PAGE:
EDITORIAL: With coronavirus, more information is better than less


How worried are you about the coronavirus?

How worried should you be?

In a few short months, the disease has spread to more than 100 countries, almost 120,000 cases, more than 4,000 deaths. And that’s just since December when it was first detected in China.

We’ve had two local scares — when the federal government made plans to bring infected patients to McClellan’s Center for Domestic Preparedness in Anniston (President Trump reversed that plan); and when two Jacksonville State students returned to campus after having been in contact with someone in Georgia who tested positive for the virus (those students were self-quarantined and have shown no signs of the virus).

The disease has been compared to the flu, another respiratory illness that kills thousands of Americans annually.

The difference is that there’s a vaccine for the flu. There is no vaccine for coronavirus. Also, the coronavirus at this point appears to be deadlier than the flu. The death rate for the flu is 0.1%, while the death rate for coronavirus is somewhere between 1% and 3%.

The professionals in charge recommend that we should be concerned but that we shouldn’t freak out. Prepare, but don’t panic.

Wash your hands. Cover your sneezes and coughs. Don’t go to work if you‘re sick.

The Centers for Disease Control and Prevention has also recommended that we stock up on a couple weeks of non-perishable food and supplies like toiletries, just in case large-scale quarantine becomes necessary to contain the disease; plan for childcare in case your child’s school closes; avoid cruises; and routinely wipe down common surfaces with disinfectant, among other things.

But once you’re prepared, what about the preparedness of those we count on to protect us?

As of this writing last week, there were no confirmed cases of coronavirus in Alabama, but the virus spreads quickly — every one person infected passes the virus to two or three others — so preparing early is vital.

That’s why we’re asking public officials about their plans for local events with large gatherings — events like the spring race at Talladega SuperSpeedway and the Noble Street Festival in Anniston. The World of Works Career Expo that was scheduled for this week in Oxford was postponed out of precaution. Almost 8,000 eighth- through 11th-graders were expected.

But when a media colleague Kyle Whitmire at asked Secretary of State John Merrill what preparations were being made to protect voters during the upcoming runoff election, Merrill refused to talk about it.

“The story that you’re thinking about writing is not even important,” he said.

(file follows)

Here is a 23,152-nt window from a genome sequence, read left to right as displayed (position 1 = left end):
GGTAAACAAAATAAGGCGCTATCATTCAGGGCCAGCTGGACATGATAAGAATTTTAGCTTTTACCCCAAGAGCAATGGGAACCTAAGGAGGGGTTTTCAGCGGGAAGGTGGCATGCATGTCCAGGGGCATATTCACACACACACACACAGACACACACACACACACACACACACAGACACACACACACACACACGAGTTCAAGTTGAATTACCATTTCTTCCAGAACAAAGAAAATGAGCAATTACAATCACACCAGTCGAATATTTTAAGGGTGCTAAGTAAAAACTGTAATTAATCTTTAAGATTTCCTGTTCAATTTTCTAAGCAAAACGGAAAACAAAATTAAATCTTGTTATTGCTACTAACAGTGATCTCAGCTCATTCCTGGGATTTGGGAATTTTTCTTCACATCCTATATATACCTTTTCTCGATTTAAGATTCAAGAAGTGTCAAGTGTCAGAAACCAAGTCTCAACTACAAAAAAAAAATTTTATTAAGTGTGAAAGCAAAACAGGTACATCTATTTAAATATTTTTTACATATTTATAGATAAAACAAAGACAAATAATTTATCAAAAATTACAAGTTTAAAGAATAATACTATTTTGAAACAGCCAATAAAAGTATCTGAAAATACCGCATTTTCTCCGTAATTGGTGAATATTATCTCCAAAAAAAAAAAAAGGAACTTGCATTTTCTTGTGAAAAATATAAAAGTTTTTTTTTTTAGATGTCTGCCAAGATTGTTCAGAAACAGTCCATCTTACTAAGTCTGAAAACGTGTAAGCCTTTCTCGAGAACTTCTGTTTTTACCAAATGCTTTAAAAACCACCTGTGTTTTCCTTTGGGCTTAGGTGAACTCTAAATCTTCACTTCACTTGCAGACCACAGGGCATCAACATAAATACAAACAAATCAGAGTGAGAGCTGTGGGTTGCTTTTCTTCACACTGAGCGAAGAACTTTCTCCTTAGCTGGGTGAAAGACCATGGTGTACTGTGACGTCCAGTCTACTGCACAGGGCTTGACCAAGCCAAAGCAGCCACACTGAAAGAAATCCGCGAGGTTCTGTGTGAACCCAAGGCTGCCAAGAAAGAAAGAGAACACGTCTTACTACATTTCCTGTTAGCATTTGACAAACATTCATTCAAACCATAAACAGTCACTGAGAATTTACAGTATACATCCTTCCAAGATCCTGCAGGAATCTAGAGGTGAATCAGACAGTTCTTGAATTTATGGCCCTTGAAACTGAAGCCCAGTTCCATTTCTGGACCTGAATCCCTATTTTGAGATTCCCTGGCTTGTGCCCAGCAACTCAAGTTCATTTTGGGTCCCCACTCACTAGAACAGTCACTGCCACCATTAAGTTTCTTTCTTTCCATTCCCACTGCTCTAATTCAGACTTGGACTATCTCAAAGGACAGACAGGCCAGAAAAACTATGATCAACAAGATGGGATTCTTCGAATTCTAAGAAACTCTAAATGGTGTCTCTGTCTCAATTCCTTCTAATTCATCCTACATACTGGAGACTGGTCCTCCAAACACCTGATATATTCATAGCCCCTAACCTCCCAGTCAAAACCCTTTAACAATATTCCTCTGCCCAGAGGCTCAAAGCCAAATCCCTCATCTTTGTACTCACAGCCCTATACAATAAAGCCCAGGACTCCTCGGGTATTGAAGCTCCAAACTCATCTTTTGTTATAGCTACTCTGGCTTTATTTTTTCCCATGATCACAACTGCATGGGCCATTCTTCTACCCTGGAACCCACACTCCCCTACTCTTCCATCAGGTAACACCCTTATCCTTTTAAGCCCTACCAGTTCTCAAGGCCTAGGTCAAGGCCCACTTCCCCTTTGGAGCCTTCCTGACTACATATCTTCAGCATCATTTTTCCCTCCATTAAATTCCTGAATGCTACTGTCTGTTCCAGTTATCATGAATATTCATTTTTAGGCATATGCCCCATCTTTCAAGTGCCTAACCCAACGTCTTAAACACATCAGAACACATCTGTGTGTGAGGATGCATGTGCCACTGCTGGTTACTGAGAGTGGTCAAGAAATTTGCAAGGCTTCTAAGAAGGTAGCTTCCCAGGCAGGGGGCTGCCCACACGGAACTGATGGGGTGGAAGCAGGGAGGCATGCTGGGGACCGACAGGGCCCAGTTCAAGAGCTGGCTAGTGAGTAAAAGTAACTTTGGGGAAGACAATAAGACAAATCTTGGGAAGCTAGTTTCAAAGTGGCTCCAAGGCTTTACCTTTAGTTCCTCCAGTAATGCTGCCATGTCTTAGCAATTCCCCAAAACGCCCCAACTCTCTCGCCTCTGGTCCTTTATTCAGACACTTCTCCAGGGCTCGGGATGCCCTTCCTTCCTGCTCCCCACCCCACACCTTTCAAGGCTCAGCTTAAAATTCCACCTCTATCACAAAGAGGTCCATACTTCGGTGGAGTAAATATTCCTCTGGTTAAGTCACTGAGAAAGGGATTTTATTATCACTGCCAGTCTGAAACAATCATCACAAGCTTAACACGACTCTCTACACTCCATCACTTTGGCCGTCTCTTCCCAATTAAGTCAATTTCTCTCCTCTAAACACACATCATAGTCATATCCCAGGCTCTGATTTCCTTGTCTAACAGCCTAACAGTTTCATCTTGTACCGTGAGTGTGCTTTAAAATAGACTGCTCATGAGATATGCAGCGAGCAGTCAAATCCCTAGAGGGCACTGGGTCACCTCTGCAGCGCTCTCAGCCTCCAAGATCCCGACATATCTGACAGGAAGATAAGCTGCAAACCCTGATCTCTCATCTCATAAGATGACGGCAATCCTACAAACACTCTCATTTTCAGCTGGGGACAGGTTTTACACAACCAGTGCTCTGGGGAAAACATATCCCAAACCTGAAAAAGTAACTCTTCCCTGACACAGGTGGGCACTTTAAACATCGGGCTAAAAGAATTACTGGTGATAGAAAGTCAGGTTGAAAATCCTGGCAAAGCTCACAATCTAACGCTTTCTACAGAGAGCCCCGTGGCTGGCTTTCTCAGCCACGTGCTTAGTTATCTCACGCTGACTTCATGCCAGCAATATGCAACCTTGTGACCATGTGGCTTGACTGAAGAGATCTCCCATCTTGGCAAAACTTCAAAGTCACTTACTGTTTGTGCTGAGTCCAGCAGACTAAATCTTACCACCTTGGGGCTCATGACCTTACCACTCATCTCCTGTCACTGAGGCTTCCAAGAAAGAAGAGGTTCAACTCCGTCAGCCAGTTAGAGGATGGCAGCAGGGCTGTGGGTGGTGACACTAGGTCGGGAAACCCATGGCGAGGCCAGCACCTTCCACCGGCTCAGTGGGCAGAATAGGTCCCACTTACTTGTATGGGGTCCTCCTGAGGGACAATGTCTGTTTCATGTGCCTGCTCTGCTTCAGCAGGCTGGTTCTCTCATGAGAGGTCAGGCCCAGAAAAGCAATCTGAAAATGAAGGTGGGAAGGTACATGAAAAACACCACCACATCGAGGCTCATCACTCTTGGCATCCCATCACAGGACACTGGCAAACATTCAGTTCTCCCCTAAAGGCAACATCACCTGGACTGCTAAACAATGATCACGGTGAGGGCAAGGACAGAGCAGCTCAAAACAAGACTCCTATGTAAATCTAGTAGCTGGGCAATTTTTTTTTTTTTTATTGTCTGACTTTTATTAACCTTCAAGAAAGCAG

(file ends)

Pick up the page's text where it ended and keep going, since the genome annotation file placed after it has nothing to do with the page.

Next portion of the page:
Rather than share the plan — if there is one — some officials are blaming the media for those who overreact to the spread of the coronavirus. Therefore, they believe it’s better to withhold planning details than to inform the people they’re charged with protecting.

Fortunately, Michael Barton, director of the Calhoun County Emergency Management Agency, has taken a polar opposite approach. He even visited The Anniston Star office this past week for a no-holds-barred interview about local preparations for the coronavirus.

We realize that some people will overreact or even panic in response to any coronavirus news. This past week, columnist Phillip Tutor discovered it’s next to impossible to find hand sanitizer, disinfectant wipes or medical face masks in Calhoun County, even though the experts have said soap and water works better and that masks are only needed if you’re already sick.

But giving people as much information as possible is also the reason so many people are NOT panicking. Students at JSU, for instance, say they have “zero concern” about the virus.

Our philosophy here at Consolidated Publishing, and in the media in general, is to trust you with more information, not less. 

We can’t control how you respond, but we know it’s only when you have good information that you can disregard bad information and make good decisions about how to best protect yourself and your family.

That’s why we’ve created a free page on our website — — where you will find all of our local coronavirus coverage.

We’ll continue asking probing questions to help you understand how to prepare and to let you know what your state and local officials are doing to be prepared. Whether they choose to respond like Barton or like Merrill is something only they can control.

We’ll tell you whatever they tell us. Whether you choose to prepare or to panic is something only you can control.